Text: Michael J. Deas, “Self-Portrait,” The Portraits and Daguerreotypes of Edgar Allan Poe (1989), pp. 126-127 (This material is protected by copyright)


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Alleged Self-Portrait

This nineteenth-century drawing of an unidentified man (fig. 59) was once believed to be a self-portrait of Edgar Allan Poe. The likeness, supposedly completed in 1845, carries a forged signature in the upper left corner: “Edgar A. Poe.” It is one of three drawings, all erroneously attributed to Poe, that were reportedly discovered in Italy sometime before 1930.

The drawing attracted wide attention in 1930, when it appeared in the hands of Gabriel Wells, an American rare book dealer then traveling in Europe. According to Wells, the picture had been brought to him by “an elderly American who had made his home for many years in Italy.” This former owner, who would later be identified as a “Mr. W. Mills” of Genoa, had supposedly inherited the portrait from an ancestor, Henry O’Reilly. O’Reilly, it was said, had received the likeness as a gift from Edgar Allan Poe himself. Accompanying the portrait were two other drawings, said to be sketches by Poe of his childhood sweetheart, Sarah Elmira Royster, and his wife, Virginia Clemm Poe.(130)

Alleged self-portrait of Edgar Allan Poe [thumbnail]

(fig. 59)
Alleged self-portrait
[Illustration on page 127]

Wells eventually brought the three portraits to New York, where they were examined by Thomas O. Mabbott, then Assistant Professor of English at Hunter College and a leading American authority on Poe. After scrutinizing the three pictures Mabbott declared that he had “no hesitation in pronouncing [them] genuine and of the greatest importance historically. The pedigree which accompanies them is perfectly satisfactory and the signature, while unusually ornate, is not without parallel.”(131) News of the discovery generated considerable excitement, and Mabbott's remarks were carried in a front page article in the New York Times.

Within a matter of days, Mabbott's authentication of the portraits was attacked by J. H. Whitty, the former director of the Poe Shrine (now the Poe Museum) in Richmond. Whitty denounced all three drawings as blatant forgeries: “The mysterious American resident in Italy whose name is withheld in your article is, I believe, W. Mills. I had correspondence with him when I was president of the Poe shrine some eight years ago. ... I could not verify all that was claimed [by Mills], and candidly wrote the owner that I did not believe his drawings were authentic. And now, with [photographs of] the drawings before me, I do not believe that Poe had anything to do with them.”(132)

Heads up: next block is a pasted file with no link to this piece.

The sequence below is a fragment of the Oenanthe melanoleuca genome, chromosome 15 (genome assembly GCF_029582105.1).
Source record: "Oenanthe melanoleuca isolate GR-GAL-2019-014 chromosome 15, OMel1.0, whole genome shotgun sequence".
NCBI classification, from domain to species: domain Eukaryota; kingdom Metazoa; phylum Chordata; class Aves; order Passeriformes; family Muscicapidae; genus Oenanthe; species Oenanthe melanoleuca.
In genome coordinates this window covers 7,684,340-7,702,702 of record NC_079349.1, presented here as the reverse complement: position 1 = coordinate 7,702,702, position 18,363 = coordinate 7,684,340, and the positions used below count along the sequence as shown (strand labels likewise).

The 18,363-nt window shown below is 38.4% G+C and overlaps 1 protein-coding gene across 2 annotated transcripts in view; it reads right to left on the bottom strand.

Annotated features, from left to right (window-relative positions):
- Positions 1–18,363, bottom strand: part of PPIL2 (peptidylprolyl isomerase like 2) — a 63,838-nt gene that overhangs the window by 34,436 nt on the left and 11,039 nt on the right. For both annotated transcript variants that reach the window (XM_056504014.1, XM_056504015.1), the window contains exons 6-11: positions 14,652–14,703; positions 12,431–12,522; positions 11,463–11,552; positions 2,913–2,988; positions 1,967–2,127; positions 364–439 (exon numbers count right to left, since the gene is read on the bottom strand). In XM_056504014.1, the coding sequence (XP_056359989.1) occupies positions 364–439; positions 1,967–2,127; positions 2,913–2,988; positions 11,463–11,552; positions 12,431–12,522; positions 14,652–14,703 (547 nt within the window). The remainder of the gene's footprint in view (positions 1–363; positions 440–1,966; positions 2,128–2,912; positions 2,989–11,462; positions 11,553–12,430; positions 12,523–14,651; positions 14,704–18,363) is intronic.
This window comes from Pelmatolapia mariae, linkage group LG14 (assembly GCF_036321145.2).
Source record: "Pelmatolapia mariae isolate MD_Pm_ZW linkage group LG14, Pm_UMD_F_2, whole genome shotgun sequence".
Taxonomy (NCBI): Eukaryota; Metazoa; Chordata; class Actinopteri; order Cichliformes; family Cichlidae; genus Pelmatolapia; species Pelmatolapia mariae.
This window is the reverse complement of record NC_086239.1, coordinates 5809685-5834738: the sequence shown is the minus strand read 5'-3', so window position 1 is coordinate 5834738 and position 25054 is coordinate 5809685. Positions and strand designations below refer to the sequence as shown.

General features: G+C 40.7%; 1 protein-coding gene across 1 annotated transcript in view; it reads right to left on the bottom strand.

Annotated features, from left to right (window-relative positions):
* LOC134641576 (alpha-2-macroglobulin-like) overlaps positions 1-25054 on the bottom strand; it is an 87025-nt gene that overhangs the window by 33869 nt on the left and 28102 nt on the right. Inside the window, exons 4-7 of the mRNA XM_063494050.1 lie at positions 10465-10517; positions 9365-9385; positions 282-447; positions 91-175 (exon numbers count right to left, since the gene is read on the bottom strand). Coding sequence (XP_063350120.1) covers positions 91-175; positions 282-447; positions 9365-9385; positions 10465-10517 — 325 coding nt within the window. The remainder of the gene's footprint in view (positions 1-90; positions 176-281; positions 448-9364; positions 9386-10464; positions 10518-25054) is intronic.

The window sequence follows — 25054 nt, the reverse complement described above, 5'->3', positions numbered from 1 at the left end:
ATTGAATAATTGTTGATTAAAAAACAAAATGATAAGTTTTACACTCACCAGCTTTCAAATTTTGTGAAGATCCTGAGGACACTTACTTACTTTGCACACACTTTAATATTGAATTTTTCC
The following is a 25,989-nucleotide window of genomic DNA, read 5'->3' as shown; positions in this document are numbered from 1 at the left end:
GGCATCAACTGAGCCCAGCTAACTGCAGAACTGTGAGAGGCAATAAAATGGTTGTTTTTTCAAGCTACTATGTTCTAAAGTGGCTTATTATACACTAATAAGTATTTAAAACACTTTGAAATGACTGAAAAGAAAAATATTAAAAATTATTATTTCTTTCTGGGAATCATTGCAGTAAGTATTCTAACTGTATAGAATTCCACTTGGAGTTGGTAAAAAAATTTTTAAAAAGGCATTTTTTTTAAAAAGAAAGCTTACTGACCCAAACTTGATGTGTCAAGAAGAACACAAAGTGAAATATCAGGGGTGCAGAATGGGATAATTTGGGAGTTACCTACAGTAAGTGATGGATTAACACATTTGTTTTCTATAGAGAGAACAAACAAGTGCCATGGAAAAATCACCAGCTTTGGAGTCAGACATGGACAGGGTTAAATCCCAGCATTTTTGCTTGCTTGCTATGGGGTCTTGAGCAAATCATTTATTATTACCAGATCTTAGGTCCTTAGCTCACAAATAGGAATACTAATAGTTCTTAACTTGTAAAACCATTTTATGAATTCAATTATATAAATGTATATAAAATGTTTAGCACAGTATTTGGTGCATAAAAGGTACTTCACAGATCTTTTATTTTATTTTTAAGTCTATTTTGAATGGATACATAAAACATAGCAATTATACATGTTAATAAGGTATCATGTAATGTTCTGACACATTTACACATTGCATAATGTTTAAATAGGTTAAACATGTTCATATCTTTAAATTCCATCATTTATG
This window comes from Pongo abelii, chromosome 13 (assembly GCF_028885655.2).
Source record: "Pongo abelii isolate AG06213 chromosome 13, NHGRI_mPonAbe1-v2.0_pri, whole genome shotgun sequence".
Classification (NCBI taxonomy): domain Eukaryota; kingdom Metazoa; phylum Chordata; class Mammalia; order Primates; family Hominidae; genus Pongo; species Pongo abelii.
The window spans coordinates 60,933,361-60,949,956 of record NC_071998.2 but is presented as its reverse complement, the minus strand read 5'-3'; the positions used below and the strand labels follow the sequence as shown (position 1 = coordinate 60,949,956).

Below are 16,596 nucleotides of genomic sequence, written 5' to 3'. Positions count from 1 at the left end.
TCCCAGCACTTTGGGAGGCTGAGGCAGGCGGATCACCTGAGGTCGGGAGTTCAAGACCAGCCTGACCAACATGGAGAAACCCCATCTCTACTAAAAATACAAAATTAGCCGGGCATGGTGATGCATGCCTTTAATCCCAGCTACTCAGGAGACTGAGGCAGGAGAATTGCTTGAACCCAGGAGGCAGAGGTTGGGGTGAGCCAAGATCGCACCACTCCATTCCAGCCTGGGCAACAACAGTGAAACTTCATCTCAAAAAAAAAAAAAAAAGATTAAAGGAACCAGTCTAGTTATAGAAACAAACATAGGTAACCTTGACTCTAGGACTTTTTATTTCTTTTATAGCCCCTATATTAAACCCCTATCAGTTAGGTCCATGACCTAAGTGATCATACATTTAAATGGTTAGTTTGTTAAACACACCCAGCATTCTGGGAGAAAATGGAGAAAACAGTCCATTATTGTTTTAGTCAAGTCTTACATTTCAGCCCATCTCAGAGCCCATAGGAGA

Despite Whitty's rebuttal, Gabriel Wells in May 1931 consigned the three drawings to a salesman from Pittsburgh named C. B. Randall. Randall then sold them to Poe collector Josiah K. Lilly for $8,715, without informing him of the controversy they had attracted. Lilly, when later told of Whitty's refutation of the pictures, was not pleased.(133) Nevertheless, he chose to keep the drawings, and in 1948 permitted two of them to be reproduced in John Ward Ostrom's Letters of Edgar Allan Poe. In 1956 all three portraits were donated to the J. K. Lilly Library at Indiana University.

In retrospect, it seems almost inconceivable that all three portraits could have at one time been regarded as authentic drawings by Poe. While Poe is known to have possessed some natural artistic ability (he reportedly adorned the walls of his dormitory with “fanciful & grotesque figures” drawn in charcoal), the alleged self-portrait is clearly the work of an artist with some degree of formal training, which Poe had not.(134) Moreover, the three drawings are noticeably inconsistent in style, and appear to be the work of three separate artists: the alleged drawing of Miss Royster is handled with considerable assurance, the line crisp and skillful; the alleged portrait of Virginia Poe (fig. 78) is awkward, even amateurish; the alleged portrait of Poe is soft-edged and somewhat idealized. It ­[page 127:] should be noted, too, that the resemblance of the “self-portrait” to the authenticated likenesses of Poe is almost completely superficial.

In 1960, thirty years after the unfortunate incident with Gabriel Wells, Mabbott was asked by officials at Indiana University whether he had any additional information concerning the history of the three portraits. Mabbott summarized, somewhat ruefully:

Yes, I know about those three pictures. I regard them as arrant forgeries. I am glad that they are at last in public hands.

Wells showed them to me, and I was told a straight story supposedly coming from O’Reilly. It did not occur to me that I was being misled. But it turned out that the things had been showed to Whitty with a different story altogether. Of course he denounced them (and me — as it was between the days of our friendship and reconciliation) — but I am sure the things are bad. I did not think Wells the soul of candor in his dealings with me, in this matter. Any way I am sure the items are for your “Cabinet of Forgeries.”(135)






[S:1 - PDEAP, 1989] - Edgar Allan Poe Society of Baltimore - Bookshelf - The Portraits and Daguerreotypes of Edgar Allan Poe (M. J. Deas) (Self-Portrait)